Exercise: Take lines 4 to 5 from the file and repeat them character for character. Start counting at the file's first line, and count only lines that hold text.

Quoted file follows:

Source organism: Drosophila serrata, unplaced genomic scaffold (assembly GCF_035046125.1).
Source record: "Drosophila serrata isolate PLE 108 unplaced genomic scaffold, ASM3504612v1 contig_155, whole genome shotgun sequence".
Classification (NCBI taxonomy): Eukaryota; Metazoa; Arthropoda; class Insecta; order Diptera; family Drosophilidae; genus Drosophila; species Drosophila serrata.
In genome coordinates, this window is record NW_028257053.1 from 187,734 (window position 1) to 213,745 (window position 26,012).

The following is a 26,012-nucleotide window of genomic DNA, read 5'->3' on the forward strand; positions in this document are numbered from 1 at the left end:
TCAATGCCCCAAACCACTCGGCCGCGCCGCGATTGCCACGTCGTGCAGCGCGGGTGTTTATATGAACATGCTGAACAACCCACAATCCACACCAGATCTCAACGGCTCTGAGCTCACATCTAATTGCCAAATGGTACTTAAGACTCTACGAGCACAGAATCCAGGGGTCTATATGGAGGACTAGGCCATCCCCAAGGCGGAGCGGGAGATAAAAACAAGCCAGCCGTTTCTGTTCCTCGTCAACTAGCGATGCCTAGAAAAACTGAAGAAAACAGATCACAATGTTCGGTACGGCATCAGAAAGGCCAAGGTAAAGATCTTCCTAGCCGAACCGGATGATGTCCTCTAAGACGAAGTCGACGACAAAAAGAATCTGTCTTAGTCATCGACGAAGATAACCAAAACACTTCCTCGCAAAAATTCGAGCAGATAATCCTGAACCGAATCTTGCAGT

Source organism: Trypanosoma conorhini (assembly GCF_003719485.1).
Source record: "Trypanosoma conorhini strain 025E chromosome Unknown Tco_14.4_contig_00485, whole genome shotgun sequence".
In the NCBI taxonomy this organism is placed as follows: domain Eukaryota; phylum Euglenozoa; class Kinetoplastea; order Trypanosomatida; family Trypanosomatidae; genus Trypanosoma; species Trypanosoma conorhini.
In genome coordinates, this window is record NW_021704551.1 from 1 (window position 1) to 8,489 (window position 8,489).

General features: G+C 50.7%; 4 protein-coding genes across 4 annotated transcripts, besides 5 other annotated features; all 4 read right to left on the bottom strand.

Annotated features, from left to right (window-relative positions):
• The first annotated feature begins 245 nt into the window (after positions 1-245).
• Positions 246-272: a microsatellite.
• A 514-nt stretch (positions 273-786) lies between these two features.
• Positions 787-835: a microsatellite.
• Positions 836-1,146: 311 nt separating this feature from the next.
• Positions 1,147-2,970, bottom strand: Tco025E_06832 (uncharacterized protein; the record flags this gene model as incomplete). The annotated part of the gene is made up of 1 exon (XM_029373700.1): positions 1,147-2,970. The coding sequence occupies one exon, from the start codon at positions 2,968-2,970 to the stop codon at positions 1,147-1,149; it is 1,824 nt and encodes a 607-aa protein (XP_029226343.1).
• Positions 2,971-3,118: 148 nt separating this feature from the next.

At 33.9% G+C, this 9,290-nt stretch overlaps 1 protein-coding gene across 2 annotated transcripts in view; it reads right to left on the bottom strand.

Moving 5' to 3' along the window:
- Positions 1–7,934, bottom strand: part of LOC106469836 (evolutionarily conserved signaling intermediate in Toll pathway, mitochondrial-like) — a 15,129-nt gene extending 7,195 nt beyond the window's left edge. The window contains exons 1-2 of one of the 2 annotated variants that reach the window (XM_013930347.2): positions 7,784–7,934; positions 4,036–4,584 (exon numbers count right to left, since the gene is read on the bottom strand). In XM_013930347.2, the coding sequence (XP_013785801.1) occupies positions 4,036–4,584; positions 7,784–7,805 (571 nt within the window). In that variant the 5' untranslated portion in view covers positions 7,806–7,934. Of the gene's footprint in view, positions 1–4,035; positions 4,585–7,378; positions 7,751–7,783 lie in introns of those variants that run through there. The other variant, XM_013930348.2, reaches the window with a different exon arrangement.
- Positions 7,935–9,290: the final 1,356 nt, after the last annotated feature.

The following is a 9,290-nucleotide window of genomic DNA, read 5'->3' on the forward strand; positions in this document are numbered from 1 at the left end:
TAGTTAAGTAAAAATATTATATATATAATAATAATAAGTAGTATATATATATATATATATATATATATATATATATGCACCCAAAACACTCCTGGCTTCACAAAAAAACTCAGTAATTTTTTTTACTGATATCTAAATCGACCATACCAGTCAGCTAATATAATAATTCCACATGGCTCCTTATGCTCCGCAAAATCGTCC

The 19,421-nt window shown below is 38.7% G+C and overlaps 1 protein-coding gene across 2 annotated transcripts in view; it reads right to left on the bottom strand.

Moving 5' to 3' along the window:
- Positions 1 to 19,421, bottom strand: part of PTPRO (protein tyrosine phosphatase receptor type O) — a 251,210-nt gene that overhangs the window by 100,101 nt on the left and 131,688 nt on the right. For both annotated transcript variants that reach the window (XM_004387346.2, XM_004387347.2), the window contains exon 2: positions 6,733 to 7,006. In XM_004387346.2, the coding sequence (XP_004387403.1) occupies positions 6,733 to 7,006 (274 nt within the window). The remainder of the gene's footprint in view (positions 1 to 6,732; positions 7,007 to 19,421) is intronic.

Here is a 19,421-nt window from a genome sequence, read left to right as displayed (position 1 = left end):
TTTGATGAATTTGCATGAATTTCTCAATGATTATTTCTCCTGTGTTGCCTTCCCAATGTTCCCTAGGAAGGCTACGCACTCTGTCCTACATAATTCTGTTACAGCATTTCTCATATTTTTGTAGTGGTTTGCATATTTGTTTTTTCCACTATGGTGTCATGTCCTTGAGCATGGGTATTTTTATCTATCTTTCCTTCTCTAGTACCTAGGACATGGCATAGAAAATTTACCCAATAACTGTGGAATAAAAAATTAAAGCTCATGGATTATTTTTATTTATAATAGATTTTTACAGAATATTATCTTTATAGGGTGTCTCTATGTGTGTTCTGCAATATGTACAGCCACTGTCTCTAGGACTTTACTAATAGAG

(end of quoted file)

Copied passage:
In genome coordinates, this window is record NW_028257053.1 from 187,734 (window position 1) to 213,745 (window position 26,012).

The following is a 26,012-nucleotide window of genomic DNA, read 5'->3' on the forward strand; positions in this document are numbered from 1 at the left end: